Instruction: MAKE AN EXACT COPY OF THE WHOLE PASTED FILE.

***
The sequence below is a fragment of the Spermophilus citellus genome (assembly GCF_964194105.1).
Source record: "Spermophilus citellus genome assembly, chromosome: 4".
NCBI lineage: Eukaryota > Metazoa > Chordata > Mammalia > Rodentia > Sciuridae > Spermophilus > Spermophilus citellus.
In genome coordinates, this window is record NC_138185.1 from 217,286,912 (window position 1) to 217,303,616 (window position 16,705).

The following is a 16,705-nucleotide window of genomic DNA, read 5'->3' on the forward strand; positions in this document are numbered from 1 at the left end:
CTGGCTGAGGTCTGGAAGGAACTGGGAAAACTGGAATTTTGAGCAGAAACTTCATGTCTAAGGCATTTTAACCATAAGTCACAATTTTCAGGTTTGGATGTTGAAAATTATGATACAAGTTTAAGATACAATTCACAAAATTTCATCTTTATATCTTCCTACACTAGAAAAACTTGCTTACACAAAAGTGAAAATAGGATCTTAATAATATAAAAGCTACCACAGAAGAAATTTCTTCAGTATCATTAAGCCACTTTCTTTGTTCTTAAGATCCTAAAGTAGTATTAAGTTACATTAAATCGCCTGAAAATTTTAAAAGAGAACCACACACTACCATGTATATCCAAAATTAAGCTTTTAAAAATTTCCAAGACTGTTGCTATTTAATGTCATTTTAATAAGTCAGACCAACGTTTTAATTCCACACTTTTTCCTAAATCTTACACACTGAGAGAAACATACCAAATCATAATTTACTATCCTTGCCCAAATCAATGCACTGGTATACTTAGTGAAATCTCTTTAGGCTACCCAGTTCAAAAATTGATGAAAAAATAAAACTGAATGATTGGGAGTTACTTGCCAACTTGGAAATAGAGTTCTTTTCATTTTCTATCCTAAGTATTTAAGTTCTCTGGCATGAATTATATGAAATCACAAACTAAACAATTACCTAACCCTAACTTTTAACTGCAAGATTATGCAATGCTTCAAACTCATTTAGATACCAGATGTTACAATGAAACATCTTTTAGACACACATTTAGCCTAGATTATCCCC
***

The sequence below is a fragment of the Spermophilus citellus genome (assembly GCF_964194105.1).
Source record: "Spermophilus citellus genome assembly, chromosome: 4".
NCBI lineage: Eukaryota > Metazoa > Chordata > Mammalia > Rodentia > Sciuridae > Spermophilus > Spermophilus citellus.
In genome coordinates, this window is record NC_138185.1 from 217,286,912 (window position 1) to 217,303,616 (window position 16,705).

The following is a 16,705-nucleotide window of genomic DNA, read 5'->3' on the forward strand; positions in this document are numbered from 1 at the left end:
CTGGCTGAGGTCTGGAAGGAACTGGGAAAACTGGAATTTTGAGCAGAAACTTCATGTCTAAGGCATTTTAACCATAAGTCACAATTTTCAGGTTTGGATGTTGAAAATTATGATACAAGTTTAAGATACAATTCACAAAATTTCATCTTTATATCTTCCTACACTAGAAAAACTTGCTTACACAAAAGTGAAAATAGGATCTTAATAATATAAAAGCTACCACAGAAGAAATTTCTTCAGTATCATTAAGCCACTTTCTTTGTTCTTAAGATCCTAAAGTAGTATTAAGTTACATTAAATCGCCTGAAAATTTTAAAAGAGAACCACACACTACCATGTATATCCAAAATTAAGCTTTTAAAAATTTCCAAGACTGTTGCTATTTAATGTCATTTTAATAAGTCAGACCAACGTTTTAATTCCACACTTTTTCCTAAATCTTACACACTGAGAGAAACATACCAAATCATAATTTACTATCCTTGCCCAAATCAATGCACTGGTATACTTAGTGAAATCTCTTTAGGCTACCCAGTTCAAAAATTGATGAAAAAATAAAACTGAATGATTGGGAGTTACTTGCCAACTTGGAAATAGAGTTCTTTTCATTTTCTATCCTAAGTATTTAAGTTCTCTGGCATGAATTATATGAAATCACAAACTAAACAATTACCTAACCCTAACTTTTAACTGCAAGATTATGCAATGCTTCAAACTCATTTAGATACCAGATGTTACAATGAAACATCTTTTAGACACACATTTAGCCTAGATTATCCCC